1 Shares of closed-end funds frequently trade at a discount from their net asset value which may increase investors’ risk of loss. The risk of loss due to this discount may be greater for investors expecting to sell their shares in a relatively short period after completion of the public offering. This characteristic is a risk separate and distinct from the risk that a closed-end fund’s net asset value may decrease as a result of investment activities.
2 Leverage is a speculative technique and there are special risks and costs associated with leveraging, including (i) the likelihood of greater volatility of NAV, market price and dividend rate than a comparable CEF without leverage; (ii) the risk that fluctuations in the interest or dividend rates that leveraged CEFs must pay on any leverage will reduce the return for a leveraged CEF; (iii) the effect of leverage in a declining market, which is likely to cause a greater decline in the NAV of the CEF than if the CEF were not leveraged, which may result in a greater decline in the market price of the CEF; and (iv) leverage may increase operating costs, which may reduce total return. There is no assurance that a leveraging strategy will be successful.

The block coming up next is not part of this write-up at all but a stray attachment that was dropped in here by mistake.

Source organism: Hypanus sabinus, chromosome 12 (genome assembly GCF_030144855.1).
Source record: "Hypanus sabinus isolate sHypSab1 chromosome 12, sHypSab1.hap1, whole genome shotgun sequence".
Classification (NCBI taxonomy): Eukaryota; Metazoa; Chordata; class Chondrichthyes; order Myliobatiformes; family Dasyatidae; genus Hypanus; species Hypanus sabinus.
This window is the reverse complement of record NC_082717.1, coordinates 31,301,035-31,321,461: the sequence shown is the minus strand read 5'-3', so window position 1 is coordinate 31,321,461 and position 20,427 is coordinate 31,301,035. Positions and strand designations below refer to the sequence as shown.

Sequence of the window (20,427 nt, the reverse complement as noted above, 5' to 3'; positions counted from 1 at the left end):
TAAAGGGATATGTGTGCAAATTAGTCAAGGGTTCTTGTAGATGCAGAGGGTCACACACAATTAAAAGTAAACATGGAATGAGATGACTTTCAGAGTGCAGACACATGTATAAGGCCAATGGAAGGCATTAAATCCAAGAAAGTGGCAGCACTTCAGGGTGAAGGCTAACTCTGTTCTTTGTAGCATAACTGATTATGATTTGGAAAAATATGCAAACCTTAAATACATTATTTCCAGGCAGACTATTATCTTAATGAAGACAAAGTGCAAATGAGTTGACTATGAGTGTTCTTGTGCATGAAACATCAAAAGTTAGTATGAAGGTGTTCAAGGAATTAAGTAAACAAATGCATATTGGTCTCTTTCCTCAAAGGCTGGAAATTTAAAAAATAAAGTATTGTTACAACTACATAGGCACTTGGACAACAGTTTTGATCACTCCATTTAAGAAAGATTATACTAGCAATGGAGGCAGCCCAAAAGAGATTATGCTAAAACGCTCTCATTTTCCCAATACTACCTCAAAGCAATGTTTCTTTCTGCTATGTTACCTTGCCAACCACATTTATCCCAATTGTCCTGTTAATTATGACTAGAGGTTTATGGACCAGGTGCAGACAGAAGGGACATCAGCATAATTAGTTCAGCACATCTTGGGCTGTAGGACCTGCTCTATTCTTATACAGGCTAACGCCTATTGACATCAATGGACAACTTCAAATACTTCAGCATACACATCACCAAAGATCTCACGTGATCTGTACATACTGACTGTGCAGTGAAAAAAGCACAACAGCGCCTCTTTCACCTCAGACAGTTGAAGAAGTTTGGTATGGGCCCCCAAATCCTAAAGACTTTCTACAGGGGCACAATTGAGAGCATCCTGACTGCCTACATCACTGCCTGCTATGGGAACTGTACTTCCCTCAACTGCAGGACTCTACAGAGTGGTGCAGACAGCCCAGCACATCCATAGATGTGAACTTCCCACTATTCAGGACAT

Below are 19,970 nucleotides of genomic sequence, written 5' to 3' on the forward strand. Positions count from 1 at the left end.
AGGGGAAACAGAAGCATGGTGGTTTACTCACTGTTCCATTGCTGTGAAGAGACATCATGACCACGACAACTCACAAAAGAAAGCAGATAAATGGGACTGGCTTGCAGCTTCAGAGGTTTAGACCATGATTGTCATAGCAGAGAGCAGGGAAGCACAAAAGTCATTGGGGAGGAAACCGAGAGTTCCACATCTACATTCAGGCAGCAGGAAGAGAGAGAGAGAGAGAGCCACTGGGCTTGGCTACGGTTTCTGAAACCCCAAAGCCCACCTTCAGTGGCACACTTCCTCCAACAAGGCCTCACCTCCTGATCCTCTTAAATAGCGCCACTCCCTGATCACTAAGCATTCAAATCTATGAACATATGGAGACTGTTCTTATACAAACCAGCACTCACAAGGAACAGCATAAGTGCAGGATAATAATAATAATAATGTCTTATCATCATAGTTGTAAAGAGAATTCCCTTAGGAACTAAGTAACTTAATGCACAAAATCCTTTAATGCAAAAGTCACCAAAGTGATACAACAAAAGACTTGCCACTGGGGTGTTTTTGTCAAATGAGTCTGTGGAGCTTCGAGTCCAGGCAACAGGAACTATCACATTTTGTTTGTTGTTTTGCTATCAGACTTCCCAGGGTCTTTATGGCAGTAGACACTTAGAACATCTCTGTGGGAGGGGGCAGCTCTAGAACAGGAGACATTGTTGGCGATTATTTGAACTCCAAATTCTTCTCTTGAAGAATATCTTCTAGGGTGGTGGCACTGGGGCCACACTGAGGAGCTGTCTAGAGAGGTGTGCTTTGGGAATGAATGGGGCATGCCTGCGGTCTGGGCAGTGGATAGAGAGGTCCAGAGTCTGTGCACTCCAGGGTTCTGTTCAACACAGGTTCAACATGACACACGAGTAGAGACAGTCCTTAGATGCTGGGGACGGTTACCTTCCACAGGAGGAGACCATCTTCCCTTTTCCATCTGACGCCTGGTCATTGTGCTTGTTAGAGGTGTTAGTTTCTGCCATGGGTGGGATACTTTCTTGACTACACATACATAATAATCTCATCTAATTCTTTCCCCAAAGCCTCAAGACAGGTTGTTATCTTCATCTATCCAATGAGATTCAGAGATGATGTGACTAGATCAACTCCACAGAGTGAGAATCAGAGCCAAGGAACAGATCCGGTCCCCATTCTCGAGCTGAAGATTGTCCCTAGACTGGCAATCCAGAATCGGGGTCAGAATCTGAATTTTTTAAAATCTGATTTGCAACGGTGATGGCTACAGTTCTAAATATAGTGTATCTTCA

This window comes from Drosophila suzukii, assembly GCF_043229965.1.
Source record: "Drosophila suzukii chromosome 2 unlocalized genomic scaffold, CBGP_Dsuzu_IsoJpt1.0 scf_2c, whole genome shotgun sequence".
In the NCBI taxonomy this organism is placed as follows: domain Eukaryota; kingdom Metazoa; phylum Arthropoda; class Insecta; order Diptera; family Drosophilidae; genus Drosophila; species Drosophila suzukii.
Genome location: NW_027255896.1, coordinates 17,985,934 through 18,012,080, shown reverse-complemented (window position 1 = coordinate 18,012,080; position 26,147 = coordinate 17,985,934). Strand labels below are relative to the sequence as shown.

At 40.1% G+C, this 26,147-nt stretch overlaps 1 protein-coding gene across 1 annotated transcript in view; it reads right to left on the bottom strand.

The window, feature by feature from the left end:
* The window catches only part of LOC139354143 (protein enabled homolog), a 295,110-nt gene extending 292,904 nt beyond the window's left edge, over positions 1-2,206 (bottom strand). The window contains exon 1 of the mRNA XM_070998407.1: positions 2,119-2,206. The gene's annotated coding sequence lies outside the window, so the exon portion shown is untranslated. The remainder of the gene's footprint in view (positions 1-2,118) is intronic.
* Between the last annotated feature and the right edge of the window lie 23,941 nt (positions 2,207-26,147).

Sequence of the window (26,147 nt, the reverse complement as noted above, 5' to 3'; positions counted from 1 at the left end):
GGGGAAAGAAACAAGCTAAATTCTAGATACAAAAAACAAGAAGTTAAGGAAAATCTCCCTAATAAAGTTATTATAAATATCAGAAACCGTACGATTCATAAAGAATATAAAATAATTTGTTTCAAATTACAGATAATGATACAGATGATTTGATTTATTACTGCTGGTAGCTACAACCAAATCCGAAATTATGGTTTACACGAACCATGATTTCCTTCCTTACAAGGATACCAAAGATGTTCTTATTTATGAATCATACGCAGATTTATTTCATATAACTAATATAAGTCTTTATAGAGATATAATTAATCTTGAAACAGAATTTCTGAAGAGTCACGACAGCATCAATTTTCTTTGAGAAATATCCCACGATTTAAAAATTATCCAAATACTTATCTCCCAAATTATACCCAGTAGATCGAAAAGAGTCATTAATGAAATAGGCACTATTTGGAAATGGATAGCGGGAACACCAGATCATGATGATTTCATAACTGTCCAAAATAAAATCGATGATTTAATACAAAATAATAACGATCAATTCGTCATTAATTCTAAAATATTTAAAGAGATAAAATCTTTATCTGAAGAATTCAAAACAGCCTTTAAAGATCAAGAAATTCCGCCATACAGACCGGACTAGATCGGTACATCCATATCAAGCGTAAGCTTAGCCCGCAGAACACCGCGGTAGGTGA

3 Source: As per data sourced from Dealogic.
Please consider the investment objectives, risks, charges and expenses of a CEF carefully before investing. The prospectus contains this and other information about a CEF. To obtain a prospectus, investors need to contact a financial advisor. Please read the prospectus carefully before investing.
Besides the general investment risk of holding securities that may decline in value and the possible loss of principal invested, closed-end funds may have additional risks related to declining market prices relative to net asset values (NAVs), active manager underperformance and potential leverage. Some funds also invest in foreign securities, which may involve currency risk. There is no assurance that the fund will achieve its investment objective.
Closed-end funds, unlike open-end funds, are not continuously offered. There is a one-time public offering and once issued, shares of closed-end funds are sold in the open market through a stock exchange. NAV is total assets, less total liabilities divided by the number of shares outstanding. At the time an investor purchases shares of a closed-end fund, shares may have a market price that is above or below NAV.
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